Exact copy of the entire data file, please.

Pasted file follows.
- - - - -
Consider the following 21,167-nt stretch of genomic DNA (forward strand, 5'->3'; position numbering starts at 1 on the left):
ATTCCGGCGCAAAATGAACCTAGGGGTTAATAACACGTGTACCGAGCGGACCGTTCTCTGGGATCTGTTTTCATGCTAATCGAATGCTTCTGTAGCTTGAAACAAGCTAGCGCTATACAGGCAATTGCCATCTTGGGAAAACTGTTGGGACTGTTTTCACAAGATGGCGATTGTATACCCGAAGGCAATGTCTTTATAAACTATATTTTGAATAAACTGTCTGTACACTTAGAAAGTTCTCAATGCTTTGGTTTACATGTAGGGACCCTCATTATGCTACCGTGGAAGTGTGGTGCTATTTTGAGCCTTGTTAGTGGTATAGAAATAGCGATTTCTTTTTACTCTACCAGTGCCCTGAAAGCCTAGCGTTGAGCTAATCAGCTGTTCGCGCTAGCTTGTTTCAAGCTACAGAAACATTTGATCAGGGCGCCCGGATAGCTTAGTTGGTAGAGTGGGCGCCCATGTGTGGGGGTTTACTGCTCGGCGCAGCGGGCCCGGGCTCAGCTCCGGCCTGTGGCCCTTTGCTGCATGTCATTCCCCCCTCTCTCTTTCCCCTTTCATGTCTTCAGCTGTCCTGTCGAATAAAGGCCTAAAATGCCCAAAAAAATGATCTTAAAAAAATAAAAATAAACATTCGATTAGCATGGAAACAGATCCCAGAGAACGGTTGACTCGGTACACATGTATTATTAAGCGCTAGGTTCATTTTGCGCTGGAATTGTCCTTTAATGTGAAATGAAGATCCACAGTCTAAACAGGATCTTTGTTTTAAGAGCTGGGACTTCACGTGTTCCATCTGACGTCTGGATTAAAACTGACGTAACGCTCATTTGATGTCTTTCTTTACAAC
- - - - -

Consider the following 21,167-nt stretch of genomic DNA (forward strand, 5'->3'; position numbering starts at 1 on the left):
ATTCCGGCGCAAAATGAACCTAGGGGTTAATAACACGTGTACCGAGCGGACCGTTCTCTGGGATCTGTTTTCATGCTAATCGAATGCTTCTGTAGCTTGAAACAAGCTAGCGCTATACAGGCAATTGCCATCTTGGGAAAACTGTTGGGACTGTTTTCACAAGATGGCGATTGTATACCCGAAGGCAATGTCTTTATAAACTATATTTTGAATAAACTGTCTGTACACTTAGAAAGTTCTCAATGCTTTGGTTTACATGTAGGGACCCTCATTATGCTACCGTGGAAGTGTGGTGCTATTTTGAGCCTTGTTAGTGGTATAGAAATAGCGATTTCTTTTTACTCTACCAGTGCCCTGAAAGCCTAGCGTTGAGCTAATCAGCTGTTCGCGCTAGCTTGTTTCAAGCTACAGAAACATTTGATCAGGGCGCCCGGATAGCTTAGTTGGTAGAGTGGGCGCCCATGTGTGGGGGTTTACTGCTCGGCGCAGCGGGCCCGGGCTCAGCTCCGGCCTGTGGCCCTTTGCTGCATGTCATTCCCCCCTCTCTCTTTCCCCTTTCATGTCTTCAGCTGTCCTGTCGAATAAAGGCCTAAAATGCCCAAAAAAATGATCTTAAAAAAATAAAAATAAACATTCGATTAGCATGGAAACAGATCCCAGAGAACGGTTGACTCGGTACACATGTATTATTAAGCGCTAGGTTCATTTTGCGCTGGAATTGTCCTTTAATGTGAAATGAAGATCCACAGTCTAAACAGGATCTTTGTTTTAAGAGCTGGGACTTCACGTGTTCCATCTGACGTCTGGATTAAAACTGACGTAACGCTCATTTGATGTCTTTCTTTACAAC